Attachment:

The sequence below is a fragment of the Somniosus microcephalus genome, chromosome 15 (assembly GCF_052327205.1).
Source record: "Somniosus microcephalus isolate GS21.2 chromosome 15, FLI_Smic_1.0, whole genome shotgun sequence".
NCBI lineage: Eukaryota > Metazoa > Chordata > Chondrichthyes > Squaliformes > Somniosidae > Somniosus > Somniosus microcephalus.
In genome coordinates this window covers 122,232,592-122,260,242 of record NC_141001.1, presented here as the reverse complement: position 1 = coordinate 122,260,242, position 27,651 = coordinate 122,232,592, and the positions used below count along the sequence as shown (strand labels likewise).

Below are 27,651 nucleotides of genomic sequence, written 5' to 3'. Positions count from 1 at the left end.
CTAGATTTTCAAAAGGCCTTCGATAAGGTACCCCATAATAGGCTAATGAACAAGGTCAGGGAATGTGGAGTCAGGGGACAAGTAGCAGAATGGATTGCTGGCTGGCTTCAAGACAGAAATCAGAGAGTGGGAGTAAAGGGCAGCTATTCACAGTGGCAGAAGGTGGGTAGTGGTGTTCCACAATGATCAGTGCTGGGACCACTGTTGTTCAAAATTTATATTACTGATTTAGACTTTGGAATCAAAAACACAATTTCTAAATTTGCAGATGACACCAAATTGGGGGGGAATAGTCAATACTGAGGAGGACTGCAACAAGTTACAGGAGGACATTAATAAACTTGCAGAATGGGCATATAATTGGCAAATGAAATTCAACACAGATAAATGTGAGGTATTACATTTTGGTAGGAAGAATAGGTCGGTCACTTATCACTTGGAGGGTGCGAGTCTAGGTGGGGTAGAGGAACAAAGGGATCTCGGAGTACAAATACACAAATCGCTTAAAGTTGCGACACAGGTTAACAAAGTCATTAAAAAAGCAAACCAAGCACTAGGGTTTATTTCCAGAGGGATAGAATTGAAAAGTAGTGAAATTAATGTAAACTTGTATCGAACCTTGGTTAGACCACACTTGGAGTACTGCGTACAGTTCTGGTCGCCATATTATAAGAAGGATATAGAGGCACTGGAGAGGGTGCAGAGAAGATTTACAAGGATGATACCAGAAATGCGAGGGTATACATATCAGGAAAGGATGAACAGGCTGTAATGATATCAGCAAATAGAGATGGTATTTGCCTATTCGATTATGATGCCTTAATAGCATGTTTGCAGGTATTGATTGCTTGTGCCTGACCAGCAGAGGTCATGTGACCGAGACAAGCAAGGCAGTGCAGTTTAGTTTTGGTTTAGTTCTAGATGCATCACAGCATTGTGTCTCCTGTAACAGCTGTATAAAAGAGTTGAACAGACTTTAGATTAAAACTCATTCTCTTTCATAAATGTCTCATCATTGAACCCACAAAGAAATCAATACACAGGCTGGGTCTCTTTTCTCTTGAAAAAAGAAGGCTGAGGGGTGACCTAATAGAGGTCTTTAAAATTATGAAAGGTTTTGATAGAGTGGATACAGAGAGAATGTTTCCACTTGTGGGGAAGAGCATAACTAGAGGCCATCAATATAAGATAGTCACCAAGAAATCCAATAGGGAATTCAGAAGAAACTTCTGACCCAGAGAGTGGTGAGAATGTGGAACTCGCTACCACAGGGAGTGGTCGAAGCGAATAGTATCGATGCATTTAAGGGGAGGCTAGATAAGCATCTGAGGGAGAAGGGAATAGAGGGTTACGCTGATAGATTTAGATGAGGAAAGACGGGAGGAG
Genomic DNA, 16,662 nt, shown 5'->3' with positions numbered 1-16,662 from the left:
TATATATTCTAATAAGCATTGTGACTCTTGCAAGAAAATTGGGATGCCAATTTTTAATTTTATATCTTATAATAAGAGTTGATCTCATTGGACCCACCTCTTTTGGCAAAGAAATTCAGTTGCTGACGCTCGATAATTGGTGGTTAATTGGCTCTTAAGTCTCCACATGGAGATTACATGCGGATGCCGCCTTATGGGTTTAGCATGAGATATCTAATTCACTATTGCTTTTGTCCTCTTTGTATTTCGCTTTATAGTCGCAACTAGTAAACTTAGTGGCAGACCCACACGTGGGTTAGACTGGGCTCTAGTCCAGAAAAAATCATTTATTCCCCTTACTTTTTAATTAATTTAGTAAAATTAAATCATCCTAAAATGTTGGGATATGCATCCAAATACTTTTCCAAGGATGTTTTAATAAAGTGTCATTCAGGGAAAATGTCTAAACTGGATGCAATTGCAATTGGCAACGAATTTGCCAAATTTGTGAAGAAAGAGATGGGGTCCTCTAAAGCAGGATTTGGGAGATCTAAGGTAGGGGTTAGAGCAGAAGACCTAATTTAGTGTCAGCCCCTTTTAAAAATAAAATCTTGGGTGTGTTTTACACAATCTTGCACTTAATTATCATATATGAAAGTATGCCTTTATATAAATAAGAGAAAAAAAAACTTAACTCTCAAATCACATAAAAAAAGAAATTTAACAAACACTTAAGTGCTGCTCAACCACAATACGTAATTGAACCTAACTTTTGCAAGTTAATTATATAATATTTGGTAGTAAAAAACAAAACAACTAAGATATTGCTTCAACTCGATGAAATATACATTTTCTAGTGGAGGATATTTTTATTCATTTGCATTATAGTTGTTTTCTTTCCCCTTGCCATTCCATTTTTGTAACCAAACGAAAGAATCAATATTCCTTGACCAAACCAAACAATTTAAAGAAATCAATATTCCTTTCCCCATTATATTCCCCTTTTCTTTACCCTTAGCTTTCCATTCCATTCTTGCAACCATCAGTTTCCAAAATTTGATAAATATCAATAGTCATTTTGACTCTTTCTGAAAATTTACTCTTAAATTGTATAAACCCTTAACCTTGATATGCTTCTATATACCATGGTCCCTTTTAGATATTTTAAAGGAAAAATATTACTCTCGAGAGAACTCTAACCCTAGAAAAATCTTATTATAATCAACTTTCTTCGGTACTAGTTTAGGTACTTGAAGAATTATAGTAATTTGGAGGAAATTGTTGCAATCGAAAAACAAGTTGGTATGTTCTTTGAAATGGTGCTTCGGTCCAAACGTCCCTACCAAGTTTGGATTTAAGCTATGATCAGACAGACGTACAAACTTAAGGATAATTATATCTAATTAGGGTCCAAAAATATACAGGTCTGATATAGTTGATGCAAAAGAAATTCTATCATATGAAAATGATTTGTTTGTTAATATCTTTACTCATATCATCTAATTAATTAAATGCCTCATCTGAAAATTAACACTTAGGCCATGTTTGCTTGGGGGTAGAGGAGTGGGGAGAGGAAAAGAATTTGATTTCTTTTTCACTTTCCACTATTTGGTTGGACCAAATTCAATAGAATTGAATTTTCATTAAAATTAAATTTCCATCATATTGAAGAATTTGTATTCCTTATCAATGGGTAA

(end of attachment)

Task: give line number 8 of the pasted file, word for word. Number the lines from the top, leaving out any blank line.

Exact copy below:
TATATATTCTAATAAGCATTGTGACTCTTGCAAGAAAATTGGGATGCCAATTTTTAATTTTATATCTTATAATAAGAGTTGATCTCATTGGACCCACCTCTTTTGGCAAAGAAATTCAGTTGCTGACGCTCGATAATTGGTGGTTAATTGGCTCTTAAGTCTCCACATGGAGATTACATGCGGATGCCGCCTTATGGGTTTAGCATGAGATATCTAATTCACTATTGCTTTTGTCCTCTTTGTATTTCGCTTTATAGTCGCAACTAGTAAACTTAGTGGCAGACCCACACGTGGGTTAGACTGGGCTCTAGTCCAGAAAAAATCATTTATTCCCCTTACTTTTTAATTAATTTAGTAAAATTAAATCATCCTAAAATGTTGGGATATGCATCCAAATACTTTTCCAAGGATGTTTTAATAAAGTGTCATTCAGGGAAAATGTCTAAACTGGATGCAATTGCAATTGGCAACGAATTTGCCAAATTTGTGAAGAAAGAGATGGGGTCCTCTAAAGCAGGATTTGGGAGATCTAAGGTAGGGGTTAGAGCAGAAGACCTAATTTAGTGTCAGCCCCTTTTAAAAATAAAATCTTGGGTGTGTTTTACACAATCTTGCACTTAATTATCATATATGAAAGTATGCCTTTATATAAATAAGAGAAAAAAAAACTTAACTCTCAAATCACATAAAAAAAGAAATTTAACAAACACTTAAGTGCTGCTCAACCACAATACGTAATTGAACCTAACTTTTGCAAGTTAATTATATAATATTTGGTAGTAAAAAACAAAACAACTAAGATATTGCTTCAACTCGATGAAATATACATTTTCTAGTGGAGGATATTTTTATTCATTTGCATTATAGTTGTTTTCTTTCCCCTTGCCATTCCATTTTTGTAACCAAACGAAAGAATCAATATTCCTTGACCAAACCAAACAATTTAAAGAAATCAATATTCCTTTCCCCATTATATTCCCCTTTTCTTTACCCTTAGCTTTCCATTCCATTCTTGCAACCATCAGTTTCCAAAATTTGATAAATATCAATAGTCATTTTGACTCTTTCTGAAAATTTACTCTTAAATTGTATAAACCCTTAACCTTGATATGCTTCTATATACCATGGTCCCTTTTAGATATTTTAAAGGAAAAATATTACTCTCGAGAGAACTCTAACCCTAGAAAAATCTTATTATAATCAACTTTCTTCGGTACTAGTTTAGGTACTTGAAGAATTATAGTAATTTGGAGGAAATTGTTGCAATCGAAAAACAAGTTGGTATGTTCTTTGAAATGGTGCTTCGGTCCAAACGTCCCTACCAAGTTTGGATTTAAGCTATGATCAGACAGACGTACAAACTTAAGGATAATTATATCTAATTAGGGTCCAAAAATATACAGGTCTGATATAGTTGATGCAAAAGAAATTCTATCATATGAAAATGATTTGTTTGTTAATATCTTTACTCATATCATCTAATTAATTAAATGCCTCATCTGAAAATTAACACTTAGGCCATGTTTGCTTGGGGGTAGAGGAGTGGGGAGAGGAAAAGAATTTGATTTCTTTTTCACTTTCCACTATTTGGTTGGACCAAATTCAATAGAATTGAATTTTCATTAAAATTAAATTTCCATCATATTGAAGAATTTGTATTCCTTATCAATGGGTAA